According to agency documents, residents did not answer a variety of questions about their sex, race and Hispanic heritage, family relationships, age, or a count of how many people lived in their home. Statisticians were required to fill in the gaps.
Reflecting an early stage in the number crunching, the documents show that 10% to 20% of questions were not answered in the 2020 census, depending on the question and state. The Census Bureau says that the actual rates were lower in later processing phases.
According to Steven Ruggles, University of Minnesota demographer, the rates ranged from 1% to 3 percent in 170 years of U.S. Censuses.
This information is vital as it will be used to draw congressional and legislative districts. That data, which the Census Bureau will release Thursday, also is used to distribute $1.5 trillion in federal spending each year.
These documents were made public by a Republican redistricting advocacy organization in response to an open record request. They don't provide much insight into why certain questions weren't answered, but theories abound. Some experts believe that the software used for the first census where most Americans were able to respond online allowed people skip certain questions. Others claim that the pandemic made reaching people who weren't responding more difficult.
Experts suggest that there may be a deeper cause, though confusion over certain questions (including traditional Hispanic uncertainty about how to answer the race question) could have played a role. The Trump administration's attempts to end the count earlier and its failed attempts to include a citizenship question on forms and exclude illegal immigrants had a chilling impact.
"I believe it's Trump and the pandemic. Andrew Beveridge, a Queens College sociologist and the City University of New York Graduate School, said that the mere threat of citizenship being on the questionnaire may have discouraged some Latinos not filling it out. It is a shocking statistic that I think many of us are shocked by. It's a high number.
Ruggles thought that it was due to the online software used by most Americans. This is about two-thirds. Similar software has been used in Canada and Australia. The number of unanswered question dropped to nearly zero in other countries like Canada and Australia. Respondents couldn't continue if they didn’t answer a question.
Ruggles stated that "I suppose in the U.S. Version they must have just accepted incomplete responses." Ruggles stated, "If the non-response rates were consistently high across all response modes, that is just bizarre."
Ron Jarmin, Acting Director of the Census Bureau, stated in a blog post recently that blank answers covered all types of questions and responses -- online, paper, phone, or face-toface.
Jarmin stated that "these blank responses left holes within the data which we had needed to fill."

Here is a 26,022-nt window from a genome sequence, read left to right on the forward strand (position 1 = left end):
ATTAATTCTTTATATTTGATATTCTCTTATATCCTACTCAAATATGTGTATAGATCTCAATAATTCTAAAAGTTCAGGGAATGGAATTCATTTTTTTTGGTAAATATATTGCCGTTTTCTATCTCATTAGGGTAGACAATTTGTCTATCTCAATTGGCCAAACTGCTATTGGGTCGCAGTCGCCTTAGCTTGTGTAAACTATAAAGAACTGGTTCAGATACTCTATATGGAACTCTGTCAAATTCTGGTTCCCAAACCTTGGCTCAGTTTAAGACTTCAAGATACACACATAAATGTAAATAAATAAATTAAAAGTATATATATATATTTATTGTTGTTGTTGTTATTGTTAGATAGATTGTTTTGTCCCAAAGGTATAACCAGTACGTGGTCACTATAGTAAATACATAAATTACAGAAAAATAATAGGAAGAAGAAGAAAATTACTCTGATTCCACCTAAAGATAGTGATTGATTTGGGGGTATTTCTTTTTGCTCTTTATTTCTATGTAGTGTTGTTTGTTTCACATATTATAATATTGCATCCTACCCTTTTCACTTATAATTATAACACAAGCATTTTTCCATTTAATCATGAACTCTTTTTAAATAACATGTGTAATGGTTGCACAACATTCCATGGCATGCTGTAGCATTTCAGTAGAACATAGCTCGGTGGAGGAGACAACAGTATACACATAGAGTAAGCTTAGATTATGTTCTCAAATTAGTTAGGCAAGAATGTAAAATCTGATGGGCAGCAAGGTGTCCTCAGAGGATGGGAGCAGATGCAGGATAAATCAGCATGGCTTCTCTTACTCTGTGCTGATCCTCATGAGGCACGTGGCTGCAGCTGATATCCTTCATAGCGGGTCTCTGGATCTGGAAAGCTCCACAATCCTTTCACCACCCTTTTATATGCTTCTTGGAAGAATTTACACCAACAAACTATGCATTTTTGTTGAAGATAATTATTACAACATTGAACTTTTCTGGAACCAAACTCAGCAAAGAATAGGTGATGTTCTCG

Jarmin stated last week that updated rates would be released by the bureau later in the month, but declined to provide details.
Census Bureau statisticians used other administrative records, such as tax forms and Social Security card applications, to fill in the gaps. They also searched previous censuses for people's race, gender, and Hispanic heritage.
If available records didn't turn up the information needed, they turned to the statistical technique called imputation that the Census Bureau has used for 60 years. After past censuses, the technique was challenged and upheld by courts.
Statisticians may have looked at information about one family member, such as their race, and applied that information to the other member who had blank answers. They also assigned a sex to the respondent based on their first names. In some cases, the whole household was not able to provide information so they used data from similar neighbors.
In a recent blog post, Roberto Ramirez of the Census Bureau and Christine Borman said that imputation can improve data quality and accuracy over leaving these fields empty or without any information from respondents.
The Census Bureau in April released state population totals from the 2020 census. These are used to divide up the congressional seats in each state through a once-a decade process called apportionment.
The agency released a slide deck presentation about the high rate of unanswered questions, along with group housing records and the first details about the rate of non-responses, in response to an open records request from Fair Lines American Foundation. The Republican advocacy group sued Census Bureau to get information on how the census was done in prisons, dorms, nursing homes, and other areas where people live in groups. Fair Lines states it is concerned about the accuracy and reliability of the group housing count. It also wants to ensure that anomalies don't impact the state's population figures.
With the information showing high rates of imputation, some Republican-controlled states may try to leave college students out of redistricting data, claiming they were also counted at their parents' homes, to get a partisan edge, said Jeffrey Wice, a Democratic redistricting expert.
Wice stated, "That will prove difficult but would inject more uncertainty into redistricting."